Back when the only other choice was an SRM that required a mortgage, the early PowerTap hubs earned a big following because you could build a basic rear training wheel for a fraction of the price of the German cranks.
We started this test with a G3 hub in a 45mm carbon clincher wheelset but it started reading low and then failed one day. Importer Paligap told us it was due a service after 100 hours of use, though the recommended interval is annual.
Consequently we then switched to a GS hub – exactly the same power meter but built into a hub with DT Swiss mechanicals and straight-pull spoke arrangement – and re-did some test rides to check parity.
As the ‘control’ in a group test of power meters, our second hub performed without issue:
As the ‘control’ in a group test of power meters, our second PowerTap hub performed without issue
The meter is easy to pair, wakes with a spin and calibrates quickly. Throughout our testing the second hub remained consistent, with no bad data and no hiccups at low cadence or in sprints. When the battery needed replacing after several months’ use, doing so was easy using the supplied tool to remove the ‘Powercap’ cover and swap the CR2032 cell.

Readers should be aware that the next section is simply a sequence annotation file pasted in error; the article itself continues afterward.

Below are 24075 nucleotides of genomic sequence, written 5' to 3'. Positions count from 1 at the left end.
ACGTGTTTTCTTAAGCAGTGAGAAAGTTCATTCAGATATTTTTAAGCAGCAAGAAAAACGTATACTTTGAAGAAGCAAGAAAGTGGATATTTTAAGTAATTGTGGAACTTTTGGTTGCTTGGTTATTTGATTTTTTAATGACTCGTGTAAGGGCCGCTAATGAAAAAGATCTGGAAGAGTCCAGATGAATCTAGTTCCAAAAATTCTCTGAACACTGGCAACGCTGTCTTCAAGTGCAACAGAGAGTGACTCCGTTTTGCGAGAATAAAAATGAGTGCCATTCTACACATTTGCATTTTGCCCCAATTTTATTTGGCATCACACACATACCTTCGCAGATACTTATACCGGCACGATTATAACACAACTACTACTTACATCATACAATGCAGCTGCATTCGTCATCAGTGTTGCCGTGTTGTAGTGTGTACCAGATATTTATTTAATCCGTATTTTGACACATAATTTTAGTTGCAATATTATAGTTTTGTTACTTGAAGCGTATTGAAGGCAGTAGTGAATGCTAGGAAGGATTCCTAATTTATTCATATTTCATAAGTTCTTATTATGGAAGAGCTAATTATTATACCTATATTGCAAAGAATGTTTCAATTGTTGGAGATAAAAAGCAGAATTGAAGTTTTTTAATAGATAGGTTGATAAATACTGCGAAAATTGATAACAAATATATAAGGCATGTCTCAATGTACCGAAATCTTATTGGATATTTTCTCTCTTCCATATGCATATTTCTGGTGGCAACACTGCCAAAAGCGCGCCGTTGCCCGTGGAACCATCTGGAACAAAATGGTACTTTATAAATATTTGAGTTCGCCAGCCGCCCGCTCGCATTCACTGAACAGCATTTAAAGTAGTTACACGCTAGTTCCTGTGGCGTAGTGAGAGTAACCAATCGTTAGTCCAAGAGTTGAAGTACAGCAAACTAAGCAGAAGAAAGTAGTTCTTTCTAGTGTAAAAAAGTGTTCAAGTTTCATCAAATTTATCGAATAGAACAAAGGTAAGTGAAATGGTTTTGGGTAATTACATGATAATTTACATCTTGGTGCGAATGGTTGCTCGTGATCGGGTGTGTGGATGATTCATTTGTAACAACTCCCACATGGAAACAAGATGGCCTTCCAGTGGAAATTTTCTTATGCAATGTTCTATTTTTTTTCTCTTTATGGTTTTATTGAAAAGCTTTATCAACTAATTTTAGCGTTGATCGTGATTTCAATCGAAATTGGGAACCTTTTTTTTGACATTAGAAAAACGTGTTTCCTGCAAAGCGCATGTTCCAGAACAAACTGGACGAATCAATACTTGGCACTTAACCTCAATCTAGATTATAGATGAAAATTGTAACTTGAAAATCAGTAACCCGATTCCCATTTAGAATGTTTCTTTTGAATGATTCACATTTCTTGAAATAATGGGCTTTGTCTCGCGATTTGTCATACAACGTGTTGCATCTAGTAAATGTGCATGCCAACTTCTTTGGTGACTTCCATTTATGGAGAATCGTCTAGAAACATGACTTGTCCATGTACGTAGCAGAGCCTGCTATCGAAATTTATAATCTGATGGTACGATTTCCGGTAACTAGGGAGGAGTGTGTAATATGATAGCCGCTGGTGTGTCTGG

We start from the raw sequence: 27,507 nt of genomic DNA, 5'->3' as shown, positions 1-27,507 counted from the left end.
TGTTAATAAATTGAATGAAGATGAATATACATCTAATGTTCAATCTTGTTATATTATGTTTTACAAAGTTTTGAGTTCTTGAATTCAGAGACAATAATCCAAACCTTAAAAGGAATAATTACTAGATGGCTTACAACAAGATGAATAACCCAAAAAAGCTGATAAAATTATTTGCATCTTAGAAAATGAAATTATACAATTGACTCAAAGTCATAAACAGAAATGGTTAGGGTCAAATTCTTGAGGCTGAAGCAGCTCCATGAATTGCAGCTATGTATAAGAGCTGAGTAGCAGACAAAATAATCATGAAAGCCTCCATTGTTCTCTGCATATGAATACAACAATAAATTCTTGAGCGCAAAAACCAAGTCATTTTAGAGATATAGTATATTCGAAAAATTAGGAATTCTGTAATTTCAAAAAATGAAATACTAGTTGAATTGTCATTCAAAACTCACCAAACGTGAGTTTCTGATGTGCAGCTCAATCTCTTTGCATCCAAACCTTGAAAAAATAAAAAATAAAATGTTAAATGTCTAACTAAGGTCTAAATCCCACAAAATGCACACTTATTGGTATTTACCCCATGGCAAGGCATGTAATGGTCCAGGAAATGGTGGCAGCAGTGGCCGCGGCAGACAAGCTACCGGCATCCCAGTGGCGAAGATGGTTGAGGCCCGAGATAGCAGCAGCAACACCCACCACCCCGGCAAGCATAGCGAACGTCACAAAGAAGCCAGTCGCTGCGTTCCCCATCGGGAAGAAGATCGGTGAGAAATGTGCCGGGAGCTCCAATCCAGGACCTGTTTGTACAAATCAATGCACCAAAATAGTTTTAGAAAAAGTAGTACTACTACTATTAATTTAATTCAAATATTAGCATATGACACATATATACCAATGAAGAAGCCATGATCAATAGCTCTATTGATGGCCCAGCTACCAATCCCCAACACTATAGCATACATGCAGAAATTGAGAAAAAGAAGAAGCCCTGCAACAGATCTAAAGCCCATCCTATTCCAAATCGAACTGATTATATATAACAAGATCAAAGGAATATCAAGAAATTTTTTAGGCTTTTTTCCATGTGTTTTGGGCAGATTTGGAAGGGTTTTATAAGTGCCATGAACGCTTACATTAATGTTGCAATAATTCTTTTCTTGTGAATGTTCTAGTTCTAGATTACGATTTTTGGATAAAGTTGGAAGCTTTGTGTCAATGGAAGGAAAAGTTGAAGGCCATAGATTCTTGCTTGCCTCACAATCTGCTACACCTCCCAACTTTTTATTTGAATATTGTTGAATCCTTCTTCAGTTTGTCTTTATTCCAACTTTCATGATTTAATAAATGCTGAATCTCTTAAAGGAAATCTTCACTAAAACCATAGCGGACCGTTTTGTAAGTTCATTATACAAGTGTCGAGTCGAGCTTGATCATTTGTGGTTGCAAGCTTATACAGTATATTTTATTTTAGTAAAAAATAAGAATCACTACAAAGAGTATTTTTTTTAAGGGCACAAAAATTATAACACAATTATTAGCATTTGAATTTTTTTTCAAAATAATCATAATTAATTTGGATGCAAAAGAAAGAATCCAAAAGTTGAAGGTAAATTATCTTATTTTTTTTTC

Given that the GS was the ‘control’ while we tested a bunch of power meters – and in the bike with every combination of devices – it had the toughest test and covered more miles so its consistent performance went some way to mitigating the problem with the earlier G3.
The obvious downside of a hub power meter is that you are constrained to that wheel or have to buy a second hub to build into a race wheel. If you need to use several wheelsets, or even think you’d like the option to upgrade, then one of the better-performing crank systems makes far more sense.
If you’d like to know more about how the G3 stacks up against the competition, check out our nine-way power meter test video.
If you’d like to know more about how the g3 stacks up against the competition, check out our nine-way power meter test video.